I was the Jewish kid who begged for a Christmas tree. And Christmas lights. And I really wanted one of those tacky Christmas sweaters.

Every December I would torture my mother with requests for a blow-up lawn Santa for our house. I wanted the Christmas carols, the stockings on the mantel.

I even wanted to wear a crucifix like Madonna (during her Like a Virgin days). My poor mother.

The things I liked best about Hebrew school were the carpool rides that included a stop at the 7-Eleven for Slurpees and Dip-n-Sticks, and the cute boys. I didn’t get much in the way of spirituality in Hebrew school.

I become a Bat Mitzvah (complete with after party where we all wore leis and danced the YMCA) and later swore that I would never torture my children the way my parents tortured me.

And yet, here I am carting the kids to Hebrew school, Sunday school, tot Shabbat and family night services at the synagogue.

This feeling of Christmaslust still plagues me at times. Last week, for example, as I was driving my kids to the synagoge my older son asked why Target has so many Christmas decorations and barely any Hanukkah decorations. It’s a difficult question to answer.

Being a Jewish kid can have its challenges. It’s an orgy of Christmas in November and December. Have you ever looked at the selection of books for Jewish kids? The characters often look like they are straight out of a shtetl. The men have big black beards and are wearing yarmulkes, the women look like bubbameisters. Let’s get real. Most Jews these days have iPads, Nike kicks, and shop at Nordstrom like the rest of the world. But I digress…

It’s not that I don’t respect Judaism. I do, very much. I love Jews. I am proud to be a Jew. To be a Jew is to be in geek paradise. And I mean that in the very best possible way. Jews are smart, intellectual people who love to debate and kibbitz and create community. They are big on education, humor, reading, doing for others. And at our synagogue, kids with special needs are embraced and celebrated.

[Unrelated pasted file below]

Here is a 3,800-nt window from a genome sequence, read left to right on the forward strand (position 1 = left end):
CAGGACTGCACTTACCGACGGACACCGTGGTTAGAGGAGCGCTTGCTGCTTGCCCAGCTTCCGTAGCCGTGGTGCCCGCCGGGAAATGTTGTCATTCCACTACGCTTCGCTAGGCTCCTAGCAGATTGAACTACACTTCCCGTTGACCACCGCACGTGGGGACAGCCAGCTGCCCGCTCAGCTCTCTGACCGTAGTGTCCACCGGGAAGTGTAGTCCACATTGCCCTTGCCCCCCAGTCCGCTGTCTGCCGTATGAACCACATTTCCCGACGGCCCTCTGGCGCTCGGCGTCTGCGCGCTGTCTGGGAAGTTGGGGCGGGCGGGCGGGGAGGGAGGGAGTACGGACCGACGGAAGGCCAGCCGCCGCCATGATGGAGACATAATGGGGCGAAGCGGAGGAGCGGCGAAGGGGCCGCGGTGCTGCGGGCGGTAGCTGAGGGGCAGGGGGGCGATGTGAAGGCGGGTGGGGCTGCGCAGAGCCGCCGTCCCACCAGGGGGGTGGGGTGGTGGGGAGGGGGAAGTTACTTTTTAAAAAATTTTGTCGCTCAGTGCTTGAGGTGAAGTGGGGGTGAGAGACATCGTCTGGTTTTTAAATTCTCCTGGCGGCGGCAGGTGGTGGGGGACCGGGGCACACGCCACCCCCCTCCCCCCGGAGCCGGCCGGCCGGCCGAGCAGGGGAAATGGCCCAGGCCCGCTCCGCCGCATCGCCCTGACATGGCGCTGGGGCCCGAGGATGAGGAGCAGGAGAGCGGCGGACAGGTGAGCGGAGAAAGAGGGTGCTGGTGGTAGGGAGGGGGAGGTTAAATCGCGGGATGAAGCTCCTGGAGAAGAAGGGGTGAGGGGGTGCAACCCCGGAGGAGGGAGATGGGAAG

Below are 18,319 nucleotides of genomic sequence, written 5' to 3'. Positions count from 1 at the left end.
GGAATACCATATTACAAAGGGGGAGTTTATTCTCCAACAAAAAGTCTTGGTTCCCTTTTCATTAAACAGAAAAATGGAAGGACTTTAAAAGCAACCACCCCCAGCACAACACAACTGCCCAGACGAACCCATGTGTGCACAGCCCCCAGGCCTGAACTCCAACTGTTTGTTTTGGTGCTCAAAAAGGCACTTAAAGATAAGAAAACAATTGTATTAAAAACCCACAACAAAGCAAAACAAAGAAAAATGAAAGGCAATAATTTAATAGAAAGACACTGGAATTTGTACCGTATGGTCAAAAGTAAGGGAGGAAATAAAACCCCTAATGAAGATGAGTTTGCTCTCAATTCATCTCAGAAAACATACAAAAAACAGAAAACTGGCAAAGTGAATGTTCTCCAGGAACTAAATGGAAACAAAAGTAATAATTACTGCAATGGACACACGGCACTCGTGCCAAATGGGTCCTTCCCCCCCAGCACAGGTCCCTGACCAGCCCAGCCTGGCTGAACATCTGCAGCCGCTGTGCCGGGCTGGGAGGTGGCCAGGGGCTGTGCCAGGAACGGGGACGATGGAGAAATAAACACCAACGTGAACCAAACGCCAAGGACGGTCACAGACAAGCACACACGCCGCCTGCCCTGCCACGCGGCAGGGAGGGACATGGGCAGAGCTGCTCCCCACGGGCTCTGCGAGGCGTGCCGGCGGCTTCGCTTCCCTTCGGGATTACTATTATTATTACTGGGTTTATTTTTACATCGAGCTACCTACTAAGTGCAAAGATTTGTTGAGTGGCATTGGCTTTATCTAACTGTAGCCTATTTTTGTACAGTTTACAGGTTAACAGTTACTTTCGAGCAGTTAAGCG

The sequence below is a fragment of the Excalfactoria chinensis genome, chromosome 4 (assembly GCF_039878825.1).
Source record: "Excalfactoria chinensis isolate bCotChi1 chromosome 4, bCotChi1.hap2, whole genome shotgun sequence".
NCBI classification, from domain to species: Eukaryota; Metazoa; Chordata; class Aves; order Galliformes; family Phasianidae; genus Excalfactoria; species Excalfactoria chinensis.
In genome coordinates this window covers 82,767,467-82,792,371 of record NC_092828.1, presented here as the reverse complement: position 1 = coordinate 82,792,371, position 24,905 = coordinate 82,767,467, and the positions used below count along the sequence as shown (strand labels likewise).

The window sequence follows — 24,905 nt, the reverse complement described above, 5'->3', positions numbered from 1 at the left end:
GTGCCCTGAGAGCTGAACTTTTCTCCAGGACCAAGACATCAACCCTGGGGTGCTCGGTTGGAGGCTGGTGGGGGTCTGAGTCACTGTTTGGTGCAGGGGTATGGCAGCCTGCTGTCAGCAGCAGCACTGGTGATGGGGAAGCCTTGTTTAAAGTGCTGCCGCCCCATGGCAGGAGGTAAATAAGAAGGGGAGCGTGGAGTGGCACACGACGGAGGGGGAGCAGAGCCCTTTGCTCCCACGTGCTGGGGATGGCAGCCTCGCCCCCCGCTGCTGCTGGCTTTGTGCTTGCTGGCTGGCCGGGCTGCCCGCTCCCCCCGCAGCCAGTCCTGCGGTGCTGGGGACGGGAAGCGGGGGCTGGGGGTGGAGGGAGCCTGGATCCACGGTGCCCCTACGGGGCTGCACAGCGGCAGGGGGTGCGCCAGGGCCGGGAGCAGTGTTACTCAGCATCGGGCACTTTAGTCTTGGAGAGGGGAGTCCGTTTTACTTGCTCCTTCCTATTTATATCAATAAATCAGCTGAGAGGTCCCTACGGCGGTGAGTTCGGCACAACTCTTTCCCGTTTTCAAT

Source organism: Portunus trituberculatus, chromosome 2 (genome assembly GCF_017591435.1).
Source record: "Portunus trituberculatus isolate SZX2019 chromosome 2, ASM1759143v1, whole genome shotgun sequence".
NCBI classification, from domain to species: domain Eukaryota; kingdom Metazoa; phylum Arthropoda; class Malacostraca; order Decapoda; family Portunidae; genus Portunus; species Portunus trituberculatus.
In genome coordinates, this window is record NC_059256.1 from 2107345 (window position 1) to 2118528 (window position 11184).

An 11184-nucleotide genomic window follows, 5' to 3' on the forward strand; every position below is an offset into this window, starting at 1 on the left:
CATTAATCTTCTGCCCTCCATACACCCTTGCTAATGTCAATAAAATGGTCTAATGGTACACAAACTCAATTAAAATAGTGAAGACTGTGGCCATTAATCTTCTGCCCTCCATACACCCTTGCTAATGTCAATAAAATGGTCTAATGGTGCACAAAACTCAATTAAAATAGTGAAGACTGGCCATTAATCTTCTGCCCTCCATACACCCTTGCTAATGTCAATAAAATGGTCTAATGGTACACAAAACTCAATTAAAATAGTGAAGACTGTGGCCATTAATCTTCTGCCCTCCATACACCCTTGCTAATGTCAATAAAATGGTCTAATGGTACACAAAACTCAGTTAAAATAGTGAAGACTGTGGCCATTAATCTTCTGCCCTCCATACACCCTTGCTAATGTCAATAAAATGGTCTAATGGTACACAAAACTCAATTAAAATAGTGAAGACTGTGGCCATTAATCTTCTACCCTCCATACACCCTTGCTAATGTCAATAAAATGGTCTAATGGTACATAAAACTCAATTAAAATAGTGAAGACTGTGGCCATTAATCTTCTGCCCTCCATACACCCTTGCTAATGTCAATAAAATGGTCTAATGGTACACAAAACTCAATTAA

My problem is that I don’t know where to find myself in Judaism. I’m not sure how to make it a part of my life in a meaningful way that works for my family. I’m trying to figure it out.

I sent my first two kids to a Jewish preschool because we had just moved to Portland and I knew no one who had kids in school. The first friend I made was sending her little girl to Jewish preschool. It seemed like a good idea. I met the teachers and they were so sweet, and well, warm in that motherly way. My kids would get the foundation of Judaism.

That was all good, but I didn’t feel like I fit in with the other moms. In my freakish imagination they were lighting the candles every Friday night, making big Shabbat dinners, frying up latkes, and doing interesting craft projects with their adorable little Jewish prodigies.

My two-year-old was different than her peers. She was licking walls, melting down at the slightest change in routine, not making eye contact. I was just trying to make it through every day with a kid who appeared to be going off the developmental rails. Going through the rituals of Shabbat and other Jewish holidays seemed impossible to me given the challenges I was having with my daughter.

When it came time to decide on sending the kids to Hebrew school, I didn’t know what to do. So one afternoon I took my kids to synagogue to check it out. They hadn’t been there in a long time. We ended up in the main sanctuary. It was dark and quiet. We walked up and down the aisles silently observing the stained glass windows, Ark, and eternal flame. I don’t know why, but I started to feel something. It wasn’t a Jesus Has Healed You! fall on your knees moment. But it was significant.

I felt my mother’s presence there in the synagogue. I remembered playing thumb war with my dad during Saturday services. I remembered how the rabbi knew all the kids and would call us up by name to participate in services. I remembered helping my mom set up for the Oneg Shabbat (social time after services) and sneaking sips of Manischewitz. I remembered lighting candles with my grandmother.

I left the synagogue that day wanting my children to have these memories. Do I still want a Christmas tree? Yes. Yes, I do. Do I feel like I know what I’m doing in terms of religion? No, not really.  But as I light the Hanukkah candles with my husband and children I feel connected to something powerful, something meaningful and bigger than me, and for now that is enough.